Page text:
“I’ve never chosen to terminate a pregnancy, so it was some surprise to discover that I’ve had a medical abortion. It’s all in the language.” That was the line that kept me awake.
Marie Stopes International have opened a clinic in Belfast, offering advice, guidance and medical abortion within exisiting NI law, and there has been uproar. Our media and religious groups like a bit of controversy.
The sexual and reproductive health clinic is open two days a week in Belfast city centre, widening access to support already available through GPs and the Family Planning Association.There is no suggestion that the clinic will do anything other than operate within the current legal framework- that is, apart from a range of sexual and reproductive health clinic services, medical abortion up to nine weeks, where the woman’s life is in danger, or her health would be permanently and severely damaged by having a child. There is no provision for legal abortion in the case of foetal abnormality, nor in cases of rape or incest, nor to protect the life or health of the mother after 9 weeks gestation. Currently in Northern Ireland between 30 and 40 medical abortions are carried out per year. Over 1,000 women giving NI addresses travelled to England and Wales for terminations of pregnancy in 2011.
Somwhere in all the publicity surrounding the opening of the clinic, I was sure I read something that suggested that the words ‘medical abortion’ didn’t simply apply to those whose life was in danger, or whose health would be permanently and severely damaged by pregnancy. I understood the article to say that procedures such as Evacuation of the Retained Products of Conception (ERPC, sometimes carried out after miscarriage) counted somehow as abortion. I concluded that although the intention of the procedures was very different, technically they were much of a muchness. I found that odd, but thought no more about it. Yesterday, catching up with Nick, I considered it again.
Would those protesters be shouting at me too? I’ve had a miscarriage and a procedure to Evacuate the Retained Products of Conception (Our hopes, our future. Our baby.) If they’re going to be waving placards at those who are seeking contraceptive advice, routine gynae, STI screening, those going through miscarriage, how will they know who are the
abortion seeking people looking to save their lives? They’ll waste all that energy shouting at the wrong people! Down with that sort of thing! And seriously, if they’d shouted at me, I’d just have dissolved on the spot. I was an emotional wreck. Overcome by loss and failure, I was as vulnerable as I’ve ever been. What do those protesters know about the physical or emotional state of anyone else? How can they presume anything?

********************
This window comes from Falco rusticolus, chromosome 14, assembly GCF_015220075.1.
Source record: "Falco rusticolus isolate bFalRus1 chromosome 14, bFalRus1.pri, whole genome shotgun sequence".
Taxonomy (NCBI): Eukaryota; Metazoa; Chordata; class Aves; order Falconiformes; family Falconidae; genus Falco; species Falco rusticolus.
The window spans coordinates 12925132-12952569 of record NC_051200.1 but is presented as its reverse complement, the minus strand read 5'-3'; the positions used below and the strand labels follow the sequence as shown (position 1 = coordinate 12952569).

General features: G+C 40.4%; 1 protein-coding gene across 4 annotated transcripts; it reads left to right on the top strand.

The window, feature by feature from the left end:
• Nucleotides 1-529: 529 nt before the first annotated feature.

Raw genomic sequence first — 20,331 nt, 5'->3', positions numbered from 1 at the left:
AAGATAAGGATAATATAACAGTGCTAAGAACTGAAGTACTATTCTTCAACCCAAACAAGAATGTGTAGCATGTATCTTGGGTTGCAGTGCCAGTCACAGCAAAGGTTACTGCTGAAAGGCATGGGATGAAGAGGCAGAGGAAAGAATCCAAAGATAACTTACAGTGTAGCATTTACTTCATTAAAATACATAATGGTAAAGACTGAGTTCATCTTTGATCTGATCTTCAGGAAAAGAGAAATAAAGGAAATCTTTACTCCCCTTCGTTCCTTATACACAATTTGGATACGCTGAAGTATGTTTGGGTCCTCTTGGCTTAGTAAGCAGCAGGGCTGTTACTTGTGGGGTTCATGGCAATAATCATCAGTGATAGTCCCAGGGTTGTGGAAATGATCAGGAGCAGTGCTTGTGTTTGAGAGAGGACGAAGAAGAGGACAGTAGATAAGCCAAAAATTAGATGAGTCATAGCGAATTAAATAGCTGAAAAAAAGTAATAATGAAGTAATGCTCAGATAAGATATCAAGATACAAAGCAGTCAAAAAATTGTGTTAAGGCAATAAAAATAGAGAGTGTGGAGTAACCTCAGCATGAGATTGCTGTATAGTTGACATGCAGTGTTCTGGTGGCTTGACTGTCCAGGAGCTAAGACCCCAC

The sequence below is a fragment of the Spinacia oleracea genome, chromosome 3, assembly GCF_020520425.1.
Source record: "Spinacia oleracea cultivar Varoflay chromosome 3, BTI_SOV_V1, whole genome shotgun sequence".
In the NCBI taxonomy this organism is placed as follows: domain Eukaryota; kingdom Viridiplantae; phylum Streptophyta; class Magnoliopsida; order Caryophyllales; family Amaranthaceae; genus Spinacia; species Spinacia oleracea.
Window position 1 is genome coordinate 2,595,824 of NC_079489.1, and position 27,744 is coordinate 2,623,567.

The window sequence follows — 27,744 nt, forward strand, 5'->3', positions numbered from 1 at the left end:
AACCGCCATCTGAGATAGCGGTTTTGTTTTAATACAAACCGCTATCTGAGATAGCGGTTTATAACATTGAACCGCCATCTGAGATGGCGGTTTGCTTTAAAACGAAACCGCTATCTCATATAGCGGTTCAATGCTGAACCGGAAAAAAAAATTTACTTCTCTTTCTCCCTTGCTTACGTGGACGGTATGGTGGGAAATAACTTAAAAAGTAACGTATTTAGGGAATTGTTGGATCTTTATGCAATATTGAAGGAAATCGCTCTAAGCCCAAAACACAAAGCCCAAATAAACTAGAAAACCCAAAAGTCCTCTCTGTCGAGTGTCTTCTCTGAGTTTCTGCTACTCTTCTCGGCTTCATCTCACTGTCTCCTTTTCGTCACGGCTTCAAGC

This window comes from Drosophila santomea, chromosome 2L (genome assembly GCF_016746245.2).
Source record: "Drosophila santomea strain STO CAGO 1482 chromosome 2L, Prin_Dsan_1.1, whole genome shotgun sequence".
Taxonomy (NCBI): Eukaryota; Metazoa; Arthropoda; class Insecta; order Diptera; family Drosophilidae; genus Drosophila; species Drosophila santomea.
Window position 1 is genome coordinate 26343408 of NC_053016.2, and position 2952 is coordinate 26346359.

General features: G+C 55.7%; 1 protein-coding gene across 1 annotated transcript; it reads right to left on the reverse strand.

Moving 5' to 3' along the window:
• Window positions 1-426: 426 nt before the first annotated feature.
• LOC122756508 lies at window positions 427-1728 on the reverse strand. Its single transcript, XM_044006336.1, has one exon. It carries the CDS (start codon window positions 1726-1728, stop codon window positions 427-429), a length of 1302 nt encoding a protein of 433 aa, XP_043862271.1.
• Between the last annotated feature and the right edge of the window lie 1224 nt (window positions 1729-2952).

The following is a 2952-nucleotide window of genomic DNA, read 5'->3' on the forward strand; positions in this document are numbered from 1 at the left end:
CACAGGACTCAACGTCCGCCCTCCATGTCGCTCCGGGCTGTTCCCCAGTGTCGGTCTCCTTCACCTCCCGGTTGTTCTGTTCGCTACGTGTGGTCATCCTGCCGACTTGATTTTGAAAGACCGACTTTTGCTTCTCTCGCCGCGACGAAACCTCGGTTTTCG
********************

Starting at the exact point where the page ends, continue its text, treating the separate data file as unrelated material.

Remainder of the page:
We discovered that our baby wasn’t really a baby- just a blob of cells that stopped developing at about 6 weeks, although my body kept on thinking it was pregnant until nearly 10 weeks. A blighted ovum. We went home and cried. I cleaned things that had never been cleaned before, nor maybe since. Spurs Fan went to work, as if he wasn’t being bereaved, as if his hopes too weren’t pooling in blood at my feet.
We went back to hospital, to the Emergency department. I had to shout through a glass that I was miscarrying. I had to pee in a bottle, and see the nurse balk at all the blood that got into the sample. I stayed overnight. The nurse sent Spurs Fan home. All of the next day I waited, still bleeding heavily. On the second evening, ready to eat the arm off the next person who walked in, I was taken to surgery. I kept my glasses on until I was actually in the theatre- my world was upside down enough without being unable to see.
It was over. I was advised to take lots of iron. I cried for weeks. We went on our planned trip to New York where we did none of the late night party city stuff. I got divorced. More failure. More loss. A summer of feeling fat and frumpy. Failing and fat. Miserable. And fat. And queasy. And doesn’t coffee taste really horrible all of a sudden… Girl1 was on her way.
All this stuff was fermenting in my head all day (thanks, Nick) and, most annoyingly, stopped me from sleeping. It takes a lot to stop me from sleeping. I had a first line and I needed to use it. So I got up to sort it all out, to find those figures and put the world to rights. Except, I can’t find them. It appeard those figures don’t exist. Either I made them up totally, or the little side box they were in got taken down, probably because it was full of wrong information. My mind is usually foggy or flighty, but I don’t think I normally just imagine things like this. So, having got out of bed to be irate, and not yet ready to retire, chastened, I poked about a bit. This debate on procedures and language was as much as I could find. (It is late. My blood is coming off the boil. I’m not a researcher… and other excuses.)
After all that, it looks like I was getting annoyed about something that wouldn’t apply in my case – but the point stands. Who is anyone to presume, or to judge? Who knows what circumstances people are in?
The cold people outside with placards have the right to protest. Women don’t have the legal right to choose to terminate a pregnancy in Northern Ireland, but they do have the right to seek help, support and guidance without fear of hectoring or being made to feel guilty for the choices they do make. We don’t have to agree with each other’s choices. So if the protestors could do so quietly, and women could try and not look pregnant when they go into that building on Thursdays or Saturdays, then maybe we can all just get along.
photograph from the Guardian